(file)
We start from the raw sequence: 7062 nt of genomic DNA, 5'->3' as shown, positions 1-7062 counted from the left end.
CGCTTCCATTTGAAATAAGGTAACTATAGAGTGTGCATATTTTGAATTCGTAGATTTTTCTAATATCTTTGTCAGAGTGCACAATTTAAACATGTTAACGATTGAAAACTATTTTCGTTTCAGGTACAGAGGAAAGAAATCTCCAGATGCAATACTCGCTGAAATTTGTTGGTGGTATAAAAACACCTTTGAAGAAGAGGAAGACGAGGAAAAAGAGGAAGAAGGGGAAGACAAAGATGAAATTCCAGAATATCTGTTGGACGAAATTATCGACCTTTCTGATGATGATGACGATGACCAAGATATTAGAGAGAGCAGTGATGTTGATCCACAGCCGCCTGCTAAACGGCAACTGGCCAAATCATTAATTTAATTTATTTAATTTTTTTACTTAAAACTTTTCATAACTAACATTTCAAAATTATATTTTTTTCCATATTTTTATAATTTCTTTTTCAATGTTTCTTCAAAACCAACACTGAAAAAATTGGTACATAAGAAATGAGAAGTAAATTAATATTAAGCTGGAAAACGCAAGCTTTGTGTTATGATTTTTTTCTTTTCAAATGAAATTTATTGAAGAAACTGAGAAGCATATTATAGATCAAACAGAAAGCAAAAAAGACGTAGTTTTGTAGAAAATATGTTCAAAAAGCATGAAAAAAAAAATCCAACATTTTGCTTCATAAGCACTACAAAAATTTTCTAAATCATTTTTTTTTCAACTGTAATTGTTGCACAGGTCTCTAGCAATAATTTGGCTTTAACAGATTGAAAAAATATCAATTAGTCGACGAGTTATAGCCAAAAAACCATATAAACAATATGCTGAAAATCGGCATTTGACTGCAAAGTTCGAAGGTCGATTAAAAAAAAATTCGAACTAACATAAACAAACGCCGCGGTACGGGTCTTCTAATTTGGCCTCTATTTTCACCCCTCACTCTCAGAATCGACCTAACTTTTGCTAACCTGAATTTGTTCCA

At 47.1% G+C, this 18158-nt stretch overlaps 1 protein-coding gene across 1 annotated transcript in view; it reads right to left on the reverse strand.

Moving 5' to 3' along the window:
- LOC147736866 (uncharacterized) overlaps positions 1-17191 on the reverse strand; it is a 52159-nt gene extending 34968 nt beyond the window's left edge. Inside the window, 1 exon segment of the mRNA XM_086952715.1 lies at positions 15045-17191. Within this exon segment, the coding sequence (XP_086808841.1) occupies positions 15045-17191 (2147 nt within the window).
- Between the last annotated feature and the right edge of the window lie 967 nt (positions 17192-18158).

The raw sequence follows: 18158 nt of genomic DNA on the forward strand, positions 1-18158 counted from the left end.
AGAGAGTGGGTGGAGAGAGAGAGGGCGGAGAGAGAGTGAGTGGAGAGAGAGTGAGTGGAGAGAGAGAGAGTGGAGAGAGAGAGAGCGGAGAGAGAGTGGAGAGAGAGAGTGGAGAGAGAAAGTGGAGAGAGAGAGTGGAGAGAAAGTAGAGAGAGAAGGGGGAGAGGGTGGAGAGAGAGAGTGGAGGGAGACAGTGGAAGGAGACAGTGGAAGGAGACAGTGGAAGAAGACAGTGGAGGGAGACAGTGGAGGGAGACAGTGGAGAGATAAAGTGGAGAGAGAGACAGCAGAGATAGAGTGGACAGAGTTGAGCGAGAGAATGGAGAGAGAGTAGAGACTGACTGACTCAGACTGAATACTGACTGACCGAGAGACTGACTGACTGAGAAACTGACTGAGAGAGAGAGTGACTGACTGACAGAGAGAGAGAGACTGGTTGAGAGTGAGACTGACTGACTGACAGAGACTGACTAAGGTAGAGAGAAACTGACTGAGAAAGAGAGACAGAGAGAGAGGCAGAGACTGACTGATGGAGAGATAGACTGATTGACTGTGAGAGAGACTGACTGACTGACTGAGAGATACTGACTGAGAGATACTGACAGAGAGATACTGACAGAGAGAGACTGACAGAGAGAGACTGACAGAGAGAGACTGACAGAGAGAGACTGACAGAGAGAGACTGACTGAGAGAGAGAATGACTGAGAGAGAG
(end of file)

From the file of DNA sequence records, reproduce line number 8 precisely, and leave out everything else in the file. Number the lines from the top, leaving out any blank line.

AGAGAGTGGGTGGAGAGAGAGAGGGCGGAGAGAGAGTGAGTGGAGAGAGAGTGAGTGGAGAGAGAGAGAGTGGAGAGAGAGAGAGCGGAGAGAGAGTGGAGAGAGAGAGTGGAGAGAGAAAGTGGAGAGAGAGAGTGGAGAGAAAGTAGAGAGAGAAGGGGGAGAGGGTGGAGAGAGAGAGTGGAGGGAGACAGTGGAAGGAGACAGTGGAAGGAGACAGTGGAAGAAGACAGTGGAGGGAGACAGTGGAGGGAGACAGTGGAGAGATAAAGTGGAGAGAGAGACAGCAGAGATAGAGTGGACAGAGTTGAGCGAGAGAATGGAGAGAGAGTAGAGACTGACTGACTCAGACTGAATACTGACTGACCGAGAGACTGACTGACTGAGAAACTGACTGAGAGAGAGAGTGACTGACTGACAGAGAGAGAGAGACTGGTTGAGAGTGAGACTGACTGACTGACAGAGACTGACTAAGGTAGAGAGAAACTGACTGAGAAAGAGAGACAGAGAGAGAGGCAGAGACTGACTGATGGAGAGATAGACTGATTGACTGTGAGAGAGACTGACTGACTGACTGAGAGATACTGACTGAGAGATACTGACAGAGAGATACTGACAGAGAGAGACTGACAGAGAGAGACTGACAGAGAGAGACTGACAGAGAGAGACTGACAGAGAGAGACTGACTGAGAGAGAGAATGACTGAGAGAGAG